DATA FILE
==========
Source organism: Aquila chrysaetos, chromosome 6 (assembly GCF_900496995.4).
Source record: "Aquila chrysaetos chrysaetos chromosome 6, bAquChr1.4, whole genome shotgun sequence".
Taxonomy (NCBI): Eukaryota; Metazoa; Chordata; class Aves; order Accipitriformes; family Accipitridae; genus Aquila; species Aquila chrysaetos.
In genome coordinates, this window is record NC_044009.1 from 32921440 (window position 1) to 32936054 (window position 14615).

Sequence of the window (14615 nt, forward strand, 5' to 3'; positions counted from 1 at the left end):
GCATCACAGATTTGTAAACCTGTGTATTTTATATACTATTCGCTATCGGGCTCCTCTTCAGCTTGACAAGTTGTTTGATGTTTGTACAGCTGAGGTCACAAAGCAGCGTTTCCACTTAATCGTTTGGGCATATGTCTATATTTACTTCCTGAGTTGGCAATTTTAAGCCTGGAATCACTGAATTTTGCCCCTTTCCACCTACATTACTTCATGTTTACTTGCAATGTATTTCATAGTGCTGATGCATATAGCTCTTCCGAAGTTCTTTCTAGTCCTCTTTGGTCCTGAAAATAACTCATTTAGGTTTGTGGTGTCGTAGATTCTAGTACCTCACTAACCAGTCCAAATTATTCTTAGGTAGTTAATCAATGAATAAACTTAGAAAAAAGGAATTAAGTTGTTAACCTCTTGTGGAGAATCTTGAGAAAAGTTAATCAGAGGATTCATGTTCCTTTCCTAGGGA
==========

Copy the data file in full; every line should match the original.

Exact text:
Source organism: Aquila chrysaetos, chromosome 6 (assembly GCF_900496995.4).
Source record: "Aquila chrysaetos chrysaetos chromosome 6, bAquChr1.4, whole genome shotgun sequence".
Taxonomy (NCBI): Eukaryota; Metazoa; Chordata; class Aves; order Accipitriformes; family Accipitridae; genus Aquila; species Aquila chrysaetos.
In genome coordinates, this window is record NC_044009.1 from 32921440 (window position 1) to 32936054 (window position 14615).

Sequence of the window (14615 nt, forward strand, 5' to 3'; positions counted from 1 at the left end):
GCATCACAGATTTGTAAACCTGTGTATTTTATATACTATTCGCTATCGGGCTCCTCTTCAGCTTGACAAGTTGTTTGATGTTTGTACAGCTGAGGTCACAAAGCAGCGTTTCCACTTAATCGTTTGGGCATATGTCTATATTTACTTCCTGAGTTGGCAATTTTAAGCCTGGAATCACTGAATTTTGCCCCTTTCCACCTACATTACTTCATGTTTACTTGCAATGTATTTCATAGTGCTGATGCATATAGCTCTTCCGAAGTTCTTTCTAGTCCTCTTTGGTCCTGAAAATAACTCATTTAGGTTTGTGGTGTCGTAGATTCTAGTACCTCACTAACCAGTCCAAATTATTCTTAGGTAGTTAATCAATGAATAAACTTAGAAAAAAGGAATTAAGTTGTTAACCTCTTGTGGAGAATCTTGAGAAAAGTTAATCAGAGGATTCATGTTCCTTTCCTAGGGA